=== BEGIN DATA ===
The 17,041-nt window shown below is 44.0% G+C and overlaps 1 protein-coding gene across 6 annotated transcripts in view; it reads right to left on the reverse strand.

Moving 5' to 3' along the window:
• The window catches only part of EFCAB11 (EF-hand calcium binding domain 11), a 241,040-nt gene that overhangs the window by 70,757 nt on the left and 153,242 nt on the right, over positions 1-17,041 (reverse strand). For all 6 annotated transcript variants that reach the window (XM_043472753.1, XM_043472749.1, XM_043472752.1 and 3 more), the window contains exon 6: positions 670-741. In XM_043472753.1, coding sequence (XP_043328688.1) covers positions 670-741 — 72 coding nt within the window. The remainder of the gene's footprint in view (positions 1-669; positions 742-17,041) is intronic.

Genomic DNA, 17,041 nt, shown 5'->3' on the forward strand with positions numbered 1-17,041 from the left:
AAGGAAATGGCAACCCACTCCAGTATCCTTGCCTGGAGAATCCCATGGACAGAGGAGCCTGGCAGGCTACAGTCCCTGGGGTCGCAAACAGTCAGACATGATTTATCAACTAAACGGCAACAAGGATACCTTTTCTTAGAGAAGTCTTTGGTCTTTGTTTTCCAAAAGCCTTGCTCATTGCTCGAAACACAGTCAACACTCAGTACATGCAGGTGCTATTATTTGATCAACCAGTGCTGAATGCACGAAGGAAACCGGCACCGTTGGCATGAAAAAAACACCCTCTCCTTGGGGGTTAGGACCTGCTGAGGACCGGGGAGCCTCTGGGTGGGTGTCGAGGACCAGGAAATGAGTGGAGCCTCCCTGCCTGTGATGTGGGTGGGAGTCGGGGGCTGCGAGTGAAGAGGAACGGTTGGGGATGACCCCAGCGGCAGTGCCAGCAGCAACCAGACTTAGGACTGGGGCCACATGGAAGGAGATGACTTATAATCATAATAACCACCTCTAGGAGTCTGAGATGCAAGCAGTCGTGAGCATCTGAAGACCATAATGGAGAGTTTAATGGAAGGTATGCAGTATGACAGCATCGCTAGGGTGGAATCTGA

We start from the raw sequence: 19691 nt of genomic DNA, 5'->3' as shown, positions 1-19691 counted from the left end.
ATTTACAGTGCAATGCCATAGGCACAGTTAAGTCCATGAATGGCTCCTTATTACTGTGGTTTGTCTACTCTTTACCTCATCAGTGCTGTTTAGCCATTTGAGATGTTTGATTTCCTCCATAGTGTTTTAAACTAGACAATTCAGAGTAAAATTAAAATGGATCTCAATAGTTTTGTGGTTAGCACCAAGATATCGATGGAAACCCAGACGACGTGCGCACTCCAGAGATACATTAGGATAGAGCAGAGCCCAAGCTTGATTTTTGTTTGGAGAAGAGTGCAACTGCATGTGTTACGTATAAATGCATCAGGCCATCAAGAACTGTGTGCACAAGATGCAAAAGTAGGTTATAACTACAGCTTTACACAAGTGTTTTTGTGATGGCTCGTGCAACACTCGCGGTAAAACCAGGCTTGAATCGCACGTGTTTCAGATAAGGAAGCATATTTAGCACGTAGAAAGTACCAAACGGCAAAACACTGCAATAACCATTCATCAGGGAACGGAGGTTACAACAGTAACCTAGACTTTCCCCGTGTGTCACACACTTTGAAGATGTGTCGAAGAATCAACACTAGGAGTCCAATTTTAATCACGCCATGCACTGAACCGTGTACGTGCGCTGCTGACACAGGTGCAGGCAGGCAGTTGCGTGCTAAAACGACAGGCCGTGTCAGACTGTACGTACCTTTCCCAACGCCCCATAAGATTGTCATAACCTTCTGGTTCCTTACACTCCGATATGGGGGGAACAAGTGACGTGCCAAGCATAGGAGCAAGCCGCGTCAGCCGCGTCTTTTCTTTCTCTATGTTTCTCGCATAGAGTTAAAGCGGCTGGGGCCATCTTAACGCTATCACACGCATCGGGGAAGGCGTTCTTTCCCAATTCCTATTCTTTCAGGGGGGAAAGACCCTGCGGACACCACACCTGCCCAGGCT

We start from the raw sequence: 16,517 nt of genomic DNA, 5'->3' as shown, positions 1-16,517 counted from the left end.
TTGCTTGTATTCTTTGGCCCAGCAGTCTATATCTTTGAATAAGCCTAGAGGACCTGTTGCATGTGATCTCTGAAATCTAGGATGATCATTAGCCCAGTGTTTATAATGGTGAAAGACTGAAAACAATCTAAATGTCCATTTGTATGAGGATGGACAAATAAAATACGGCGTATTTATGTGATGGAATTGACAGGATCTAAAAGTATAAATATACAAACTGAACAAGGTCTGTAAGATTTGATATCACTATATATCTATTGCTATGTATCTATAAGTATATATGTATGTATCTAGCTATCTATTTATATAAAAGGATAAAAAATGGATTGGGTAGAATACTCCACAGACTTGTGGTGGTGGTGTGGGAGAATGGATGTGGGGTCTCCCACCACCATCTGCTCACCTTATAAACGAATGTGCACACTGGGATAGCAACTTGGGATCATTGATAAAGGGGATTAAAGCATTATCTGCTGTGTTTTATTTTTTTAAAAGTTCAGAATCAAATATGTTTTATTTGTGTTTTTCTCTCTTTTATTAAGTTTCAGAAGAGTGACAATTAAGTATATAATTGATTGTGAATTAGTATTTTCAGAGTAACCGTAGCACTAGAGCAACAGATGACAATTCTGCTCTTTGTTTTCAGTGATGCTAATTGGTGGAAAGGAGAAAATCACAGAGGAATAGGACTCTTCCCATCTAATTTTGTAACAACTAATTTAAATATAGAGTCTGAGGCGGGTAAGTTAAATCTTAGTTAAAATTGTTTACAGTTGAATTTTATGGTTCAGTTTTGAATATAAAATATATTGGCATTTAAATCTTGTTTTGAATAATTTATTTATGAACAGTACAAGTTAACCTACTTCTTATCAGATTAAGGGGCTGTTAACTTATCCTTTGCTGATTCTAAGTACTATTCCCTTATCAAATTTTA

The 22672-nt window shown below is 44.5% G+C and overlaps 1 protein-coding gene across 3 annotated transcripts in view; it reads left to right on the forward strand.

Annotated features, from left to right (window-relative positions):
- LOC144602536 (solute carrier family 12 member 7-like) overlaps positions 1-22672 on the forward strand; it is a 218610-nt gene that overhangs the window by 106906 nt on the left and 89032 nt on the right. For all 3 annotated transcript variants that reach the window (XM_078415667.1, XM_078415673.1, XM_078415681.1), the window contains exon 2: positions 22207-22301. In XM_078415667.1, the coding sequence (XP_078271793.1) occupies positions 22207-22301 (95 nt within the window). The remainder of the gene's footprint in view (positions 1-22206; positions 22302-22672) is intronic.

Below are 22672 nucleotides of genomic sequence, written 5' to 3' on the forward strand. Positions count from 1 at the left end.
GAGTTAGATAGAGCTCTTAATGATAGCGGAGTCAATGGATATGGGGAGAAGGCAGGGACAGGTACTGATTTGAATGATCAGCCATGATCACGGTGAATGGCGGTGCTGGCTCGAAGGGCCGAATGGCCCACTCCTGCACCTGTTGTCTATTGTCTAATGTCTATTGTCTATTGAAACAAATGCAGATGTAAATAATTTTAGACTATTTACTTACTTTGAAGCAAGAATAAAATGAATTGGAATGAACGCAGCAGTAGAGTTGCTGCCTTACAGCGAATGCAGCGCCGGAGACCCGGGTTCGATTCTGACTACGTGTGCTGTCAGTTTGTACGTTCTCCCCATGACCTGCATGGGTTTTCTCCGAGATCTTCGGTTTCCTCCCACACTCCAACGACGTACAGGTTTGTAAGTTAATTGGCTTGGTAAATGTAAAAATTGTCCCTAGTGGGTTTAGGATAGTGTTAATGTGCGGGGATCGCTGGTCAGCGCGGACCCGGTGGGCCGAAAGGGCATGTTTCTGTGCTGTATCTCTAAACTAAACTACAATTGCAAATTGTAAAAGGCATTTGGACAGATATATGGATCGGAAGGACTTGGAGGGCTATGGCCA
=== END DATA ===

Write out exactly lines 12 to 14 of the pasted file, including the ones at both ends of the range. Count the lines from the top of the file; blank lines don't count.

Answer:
- LOC144602536 (solute carrier family 12 member 7-like) overlaps positions 1-22672 on the forward strand; it is a 218610-nt gene that overhangs the window by 106906 nt on the left and 89032 nt on the right. For all 3 annotated transcript variants that reach the window (XM_078415667.1, XM_078415673.1, XM_078415681.1), the window contains exon 2: positions 22207-22301. In XM_078415667.1, the coding sequence (XP_078271793.1) occupies positions 22207-22301 (95 nt within the window). The remainder of the gene's footprint in view (positions 1-22206; positions 22302-22672) is intronic.

Below are 22672 nucleotides of genomic sequence, written 5' to 3' on the forward strand. Positions count from 1 at the left end.
GAGTTAGATAGAGCTCTTAATGATAGCGGAGTCAATGGATATGGGGAGAAGGCAGGGACAGGTACTGATTTGAATGATCAGCCATGATCACGGTGAATGGCGGTGCTGGCTCGAAGGGCCGAATGGCCCACTCCTGCACCTGTTGTCTATTGTCTAATGTCTATTGTCTATTGAAACAAATGCAGATGTAAATAATTTTAGACTATTTACTTACTTTGAAGCAAGAATAAAATGAATTGGAATGAACGCAGCAGTAGAGTTGCTGCCTTACAGCGAATGCAGCGCCGGAGACCCGGGTTCGATTCTGACTACGTGTGCTGTCAGTTTGTACGTTCTCCCCATGACCTGCATGGGTTTTCTCCGAGATCTTCGGTTTCCTCCCACACTCCAACGACGTACAGGTTTGTAAGTTAATTGGCTTGGTAAATGTAAAAATTGTCCCTAGTGGGTTTAGGATAGTGTTAATGTGCGGGGATCGCTGGTCAGCGCGGACCCGGTGGGCCGAAAGGGCATGTTTCTGTGCTGTATCTCTAAACTAAACTACAATTGCAAATTGTAAAAGGCATTTGGACAGATATATGGATCGGAAGGACTTGGAGGGCTATGGCCA